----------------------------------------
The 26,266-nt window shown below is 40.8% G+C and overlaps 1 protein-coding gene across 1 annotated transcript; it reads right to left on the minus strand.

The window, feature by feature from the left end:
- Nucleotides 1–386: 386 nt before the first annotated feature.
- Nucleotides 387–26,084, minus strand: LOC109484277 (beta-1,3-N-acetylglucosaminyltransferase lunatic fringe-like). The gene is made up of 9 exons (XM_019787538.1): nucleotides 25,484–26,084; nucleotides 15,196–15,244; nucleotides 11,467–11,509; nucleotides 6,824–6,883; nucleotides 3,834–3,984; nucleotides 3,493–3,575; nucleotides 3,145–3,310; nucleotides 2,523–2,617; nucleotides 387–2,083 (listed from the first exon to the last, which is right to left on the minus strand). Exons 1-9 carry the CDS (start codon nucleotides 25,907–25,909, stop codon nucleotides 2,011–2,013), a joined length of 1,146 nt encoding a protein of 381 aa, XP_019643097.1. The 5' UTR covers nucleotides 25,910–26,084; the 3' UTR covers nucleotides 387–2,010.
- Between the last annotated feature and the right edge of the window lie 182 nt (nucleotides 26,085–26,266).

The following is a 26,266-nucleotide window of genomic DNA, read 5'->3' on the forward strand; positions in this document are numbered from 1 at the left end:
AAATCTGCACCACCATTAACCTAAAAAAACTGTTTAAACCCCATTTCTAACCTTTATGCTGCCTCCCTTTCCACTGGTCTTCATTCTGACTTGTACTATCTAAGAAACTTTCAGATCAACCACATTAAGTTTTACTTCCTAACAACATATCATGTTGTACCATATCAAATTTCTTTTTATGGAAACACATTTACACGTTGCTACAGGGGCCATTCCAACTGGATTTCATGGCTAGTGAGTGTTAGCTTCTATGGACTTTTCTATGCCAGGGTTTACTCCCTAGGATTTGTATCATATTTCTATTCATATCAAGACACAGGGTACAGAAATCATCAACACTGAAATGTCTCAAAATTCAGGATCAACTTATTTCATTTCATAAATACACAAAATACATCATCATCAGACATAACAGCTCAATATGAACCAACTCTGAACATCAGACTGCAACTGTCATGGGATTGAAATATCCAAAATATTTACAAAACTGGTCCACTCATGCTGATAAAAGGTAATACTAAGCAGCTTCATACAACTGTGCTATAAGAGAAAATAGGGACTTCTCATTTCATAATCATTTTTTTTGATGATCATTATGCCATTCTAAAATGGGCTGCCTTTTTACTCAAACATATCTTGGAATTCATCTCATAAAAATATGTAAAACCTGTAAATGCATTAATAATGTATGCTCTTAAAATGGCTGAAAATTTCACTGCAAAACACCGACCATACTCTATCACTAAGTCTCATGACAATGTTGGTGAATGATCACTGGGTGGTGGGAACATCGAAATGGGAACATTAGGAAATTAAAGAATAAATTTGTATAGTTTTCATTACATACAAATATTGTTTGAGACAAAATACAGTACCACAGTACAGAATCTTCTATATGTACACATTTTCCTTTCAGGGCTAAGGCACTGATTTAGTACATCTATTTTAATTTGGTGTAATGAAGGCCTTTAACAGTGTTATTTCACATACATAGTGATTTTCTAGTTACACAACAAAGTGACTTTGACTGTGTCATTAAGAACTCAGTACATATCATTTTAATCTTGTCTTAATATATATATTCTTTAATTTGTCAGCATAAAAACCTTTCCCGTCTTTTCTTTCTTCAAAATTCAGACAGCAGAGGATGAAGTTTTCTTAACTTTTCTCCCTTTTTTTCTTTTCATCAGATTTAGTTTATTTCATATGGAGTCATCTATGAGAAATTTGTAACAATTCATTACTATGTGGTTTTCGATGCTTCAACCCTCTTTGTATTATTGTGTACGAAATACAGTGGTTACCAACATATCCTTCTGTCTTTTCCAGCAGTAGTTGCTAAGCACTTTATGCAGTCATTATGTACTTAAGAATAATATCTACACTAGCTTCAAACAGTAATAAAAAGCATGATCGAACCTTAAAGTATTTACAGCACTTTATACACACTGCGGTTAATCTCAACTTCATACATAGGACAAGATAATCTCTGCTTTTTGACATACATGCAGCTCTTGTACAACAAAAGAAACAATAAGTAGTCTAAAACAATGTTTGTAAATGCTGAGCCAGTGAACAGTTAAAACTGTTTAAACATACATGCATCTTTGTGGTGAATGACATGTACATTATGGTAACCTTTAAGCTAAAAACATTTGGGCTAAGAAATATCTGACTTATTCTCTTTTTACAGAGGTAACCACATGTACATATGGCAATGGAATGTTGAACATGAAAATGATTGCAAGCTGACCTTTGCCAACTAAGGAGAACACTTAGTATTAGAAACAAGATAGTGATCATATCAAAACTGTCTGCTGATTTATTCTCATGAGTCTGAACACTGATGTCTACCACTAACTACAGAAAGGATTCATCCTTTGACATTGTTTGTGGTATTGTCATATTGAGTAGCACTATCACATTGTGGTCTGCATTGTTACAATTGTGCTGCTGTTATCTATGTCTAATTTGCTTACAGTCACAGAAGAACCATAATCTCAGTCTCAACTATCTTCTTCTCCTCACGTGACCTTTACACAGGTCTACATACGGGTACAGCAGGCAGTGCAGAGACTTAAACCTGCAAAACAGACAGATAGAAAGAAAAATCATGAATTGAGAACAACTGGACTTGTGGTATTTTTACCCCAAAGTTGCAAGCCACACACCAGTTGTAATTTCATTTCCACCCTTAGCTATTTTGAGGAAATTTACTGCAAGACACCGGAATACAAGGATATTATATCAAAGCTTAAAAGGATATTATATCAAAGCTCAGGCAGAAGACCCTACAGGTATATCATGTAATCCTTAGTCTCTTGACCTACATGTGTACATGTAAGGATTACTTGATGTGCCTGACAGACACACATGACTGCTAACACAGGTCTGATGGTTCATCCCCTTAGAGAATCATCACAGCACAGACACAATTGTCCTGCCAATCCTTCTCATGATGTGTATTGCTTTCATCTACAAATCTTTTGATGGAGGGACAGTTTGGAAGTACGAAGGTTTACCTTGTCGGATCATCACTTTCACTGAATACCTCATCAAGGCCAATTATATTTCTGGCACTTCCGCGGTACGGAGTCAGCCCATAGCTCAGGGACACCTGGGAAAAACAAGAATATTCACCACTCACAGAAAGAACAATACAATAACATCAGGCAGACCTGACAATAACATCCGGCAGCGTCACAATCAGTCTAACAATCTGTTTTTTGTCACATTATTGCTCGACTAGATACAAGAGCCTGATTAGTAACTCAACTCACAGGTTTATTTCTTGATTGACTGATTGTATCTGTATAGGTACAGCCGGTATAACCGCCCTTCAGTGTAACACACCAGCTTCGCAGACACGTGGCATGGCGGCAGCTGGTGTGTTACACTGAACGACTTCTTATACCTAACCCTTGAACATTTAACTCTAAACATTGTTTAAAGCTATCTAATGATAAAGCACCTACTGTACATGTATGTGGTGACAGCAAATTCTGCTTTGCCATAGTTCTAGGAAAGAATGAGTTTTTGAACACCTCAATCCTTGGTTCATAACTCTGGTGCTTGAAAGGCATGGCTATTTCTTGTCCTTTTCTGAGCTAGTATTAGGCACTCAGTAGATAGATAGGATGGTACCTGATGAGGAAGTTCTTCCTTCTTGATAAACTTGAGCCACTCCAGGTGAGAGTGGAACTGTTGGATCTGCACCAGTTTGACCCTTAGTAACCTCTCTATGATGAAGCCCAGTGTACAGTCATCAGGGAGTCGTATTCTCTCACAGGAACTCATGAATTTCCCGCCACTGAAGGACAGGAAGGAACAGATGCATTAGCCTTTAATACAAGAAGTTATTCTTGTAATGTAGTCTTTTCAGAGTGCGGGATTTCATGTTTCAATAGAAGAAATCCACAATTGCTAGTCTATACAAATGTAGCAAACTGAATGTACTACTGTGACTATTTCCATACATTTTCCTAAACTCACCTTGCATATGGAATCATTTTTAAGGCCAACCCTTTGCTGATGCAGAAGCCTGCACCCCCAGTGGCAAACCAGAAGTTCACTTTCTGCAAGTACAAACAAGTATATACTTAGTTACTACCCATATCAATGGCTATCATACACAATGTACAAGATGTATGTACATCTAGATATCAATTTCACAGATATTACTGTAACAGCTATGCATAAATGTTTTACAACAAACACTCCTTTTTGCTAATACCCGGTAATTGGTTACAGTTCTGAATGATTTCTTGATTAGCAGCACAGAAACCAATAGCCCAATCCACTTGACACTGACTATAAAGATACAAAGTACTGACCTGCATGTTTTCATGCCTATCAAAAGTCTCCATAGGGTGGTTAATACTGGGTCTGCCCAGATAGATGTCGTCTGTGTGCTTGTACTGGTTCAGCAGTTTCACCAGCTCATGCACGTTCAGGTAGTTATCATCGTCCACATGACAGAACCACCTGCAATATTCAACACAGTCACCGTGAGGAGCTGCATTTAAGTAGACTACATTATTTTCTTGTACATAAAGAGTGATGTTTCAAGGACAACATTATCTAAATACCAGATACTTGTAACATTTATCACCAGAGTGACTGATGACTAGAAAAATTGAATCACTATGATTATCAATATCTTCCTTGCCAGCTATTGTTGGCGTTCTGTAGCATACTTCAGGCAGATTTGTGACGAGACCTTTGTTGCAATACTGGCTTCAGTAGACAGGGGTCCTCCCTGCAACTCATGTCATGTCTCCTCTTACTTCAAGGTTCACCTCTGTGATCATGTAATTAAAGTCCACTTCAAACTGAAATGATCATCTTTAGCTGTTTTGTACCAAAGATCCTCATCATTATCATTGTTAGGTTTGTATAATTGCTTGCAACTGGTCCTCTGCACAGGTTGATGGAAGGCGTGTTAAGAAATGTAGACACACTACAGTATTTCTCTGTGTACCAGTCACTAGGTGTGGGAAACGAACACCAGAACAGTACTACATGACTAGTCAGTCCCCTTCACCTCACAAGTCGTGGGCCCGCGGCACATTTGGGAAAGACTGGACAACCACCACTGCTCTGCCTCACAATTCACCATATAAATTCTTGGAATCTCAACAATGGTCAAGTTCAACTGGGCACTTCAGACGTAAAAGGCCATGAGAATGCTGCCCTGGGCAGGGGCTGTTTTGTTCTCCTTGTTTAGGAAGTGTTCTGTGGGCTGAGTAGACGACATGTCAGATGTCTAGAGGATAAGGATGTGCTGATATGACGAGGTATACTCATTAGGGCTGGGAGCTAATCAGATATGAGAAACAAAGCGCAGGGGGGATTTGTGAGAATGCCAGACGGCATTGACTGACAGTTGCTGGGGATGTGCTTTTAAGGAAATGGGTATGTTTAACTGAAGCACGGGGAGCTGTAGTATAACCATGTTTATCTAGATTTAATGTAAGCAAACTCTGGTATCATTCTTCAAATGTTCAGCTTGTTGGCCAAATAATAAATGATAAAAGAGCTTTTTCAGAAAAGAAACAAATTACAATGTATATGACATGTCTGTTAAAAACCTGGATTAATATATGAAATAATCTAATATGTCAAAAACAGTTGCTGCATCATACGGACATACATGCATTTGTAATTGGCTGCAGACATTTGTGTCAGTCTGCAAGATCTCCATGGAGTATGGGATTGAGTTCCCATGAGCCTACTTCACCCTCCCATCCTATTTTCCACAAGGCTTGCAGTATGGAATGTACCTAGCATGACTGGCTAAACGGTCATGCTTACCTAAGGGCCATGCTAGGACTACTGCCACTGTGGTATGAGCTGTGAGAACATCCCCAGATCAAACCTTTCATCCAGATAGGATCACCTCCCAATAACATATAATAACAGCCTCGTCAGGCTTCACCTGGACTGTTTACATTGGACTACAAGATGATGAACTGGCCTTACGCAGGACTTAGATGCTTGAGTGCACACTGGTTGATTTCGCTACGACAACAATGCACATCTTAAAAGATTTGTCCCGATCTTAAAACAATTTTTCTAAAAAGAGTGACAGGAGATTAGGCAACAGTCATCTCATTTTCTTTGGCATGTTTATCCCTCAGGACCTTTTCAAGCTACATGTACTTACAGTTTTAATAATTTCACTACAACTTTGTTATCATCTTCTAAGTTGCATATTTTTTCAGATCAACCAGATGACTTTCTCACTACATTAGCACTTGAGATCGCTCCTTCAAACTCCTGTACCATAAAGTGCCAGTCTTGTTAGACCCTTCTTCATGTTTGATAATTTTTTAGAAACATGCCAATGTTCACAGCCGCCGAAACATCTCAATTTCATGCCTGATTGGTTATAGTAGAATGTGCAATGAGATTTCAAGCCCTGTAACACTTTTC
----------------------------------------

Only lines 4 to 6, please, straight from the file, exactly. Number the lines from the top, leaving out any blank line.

- Nucleotides 387–26,084, minus strand: LOC109484277 (beta-1,3-N-acetylglucosaminyltransferase lunatic fringe-like). The gene is made up of 9 exons (XM_019787538.1): nucleotides 25,484–26,084; nucleotides 15,196–15,244; nucleotides 11,467–11,509; nucleotides 6,824–6,883; nucleotides 3,834–3,984; nucleotides 3,493–3,575; nucleotides 3,145–3,310; nucleotides 2,523–2,617; nucleotides 387–2,083 (listed from the first exon to the last, which is right to left on the minus strand). Exons 1-9 carry the CDS (start codon nucleotides 25,907–25,909, stop codon nucleotides 2,011–2,013), a joined length of 1,146 nt encoding a protein of 381 aa, XP_019643097.1. The 5' UTR covers nucleotides 25,910–26,084; the 3' UTR covers nucleotides 387–2,010.
- Between the last annotated feature and the right edge of the window lie 182 nt (nucleotides 26,085–26,266).

The following is a 26,266-nucleotide window of genomic DNA, read 5'->3' on the forward strand; positions in this document are numbered from 1 at the left end: